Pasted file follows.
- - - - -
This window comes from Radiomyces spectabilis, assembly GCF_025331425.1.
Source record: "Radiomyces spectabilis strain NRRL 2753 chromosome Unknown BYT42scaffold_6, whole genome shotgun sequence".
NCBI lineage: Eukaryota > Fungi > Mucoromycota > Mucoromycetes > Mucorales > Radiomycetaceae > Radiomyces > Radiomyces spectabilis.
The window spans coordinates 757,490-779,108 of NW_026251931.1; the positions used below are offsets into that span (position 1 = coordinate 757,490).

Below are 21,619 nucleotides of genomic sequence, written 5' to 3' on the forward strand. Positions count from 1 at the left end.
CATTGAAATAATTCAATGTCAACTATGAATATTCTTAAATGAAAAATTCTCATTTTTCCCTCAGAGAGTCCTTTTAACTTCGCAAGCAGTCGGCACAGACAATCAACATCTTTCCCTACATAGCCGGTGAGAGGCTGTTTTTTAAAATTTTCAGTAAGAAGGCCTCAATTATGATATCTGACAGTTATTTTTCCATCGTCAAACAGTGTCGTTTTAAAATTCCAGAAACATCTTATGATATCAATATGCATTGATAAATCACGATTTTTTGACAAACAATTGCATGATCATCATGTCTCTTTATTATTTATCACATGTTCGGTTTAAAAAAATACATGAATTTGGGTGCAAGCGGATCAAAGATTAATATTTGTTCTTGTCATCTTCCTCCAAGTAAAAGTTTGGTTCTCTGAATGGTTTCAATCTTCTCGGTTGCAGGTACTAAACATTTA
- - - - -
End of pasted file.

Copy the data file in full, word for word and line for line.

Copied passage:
This window comes from Radiomyces spectabilis, assembly GCF_025331425.1.
Source record: "Radiomyces spectabilis strain NRRL 2753 chromosome Unknown BYT42scaffold_6, whole genome shotgun sequence".
NCBI lineage: Eukaryota > Fungi > Mucoromycota > Mucoromycetes > Mucorales > Radiomycetaceae > Radiomyces > Radiomyces spectabilis.
The window spans coordinates 757,490-779,108 of NW_026251931.1; the positions used below are offsets into that span (position 1 = coordinate 757,490).

Below are 21,619 nucleotides of genomic sequence, written 5' to 3' on the forward strand. Positions count from 1 at the left end.
CATTGAAATAATTCAATGTCAACTATGAATATTCTTAAATGAAAAATTCTCATTTTTCCCTCAGAGAGTCCTTTTAACTTCGCAAGCAGTCGGCACAGACAATCAACATCTTTCCCTACATAGCCGGTGAGAGGCTGTTTTTTAAAATTTTCAGTAAGAAGGCCTCAATTATGATATCTGACAGTTATTTTTCCATCGTCAAACAGTGTCGTTTTAAAATTCCAGAAACATCTTATGATATCAATATGCATTGATAAATCACGATTTTTTGACAAACAATTGCATGATCATCATGTCTCTTTATTATTTATCACATGTTCGGTTTAAAAAAATACATGAATTTGGGTGCAAGCGGATCAAAGATTAATATTTGTTCTTGTCATCTTCCTCCAAGTAAAAGTTTGGTTCTCTGAATGGTTTCAATCTTCTCGGTTGCAGGTACTAAACATTTA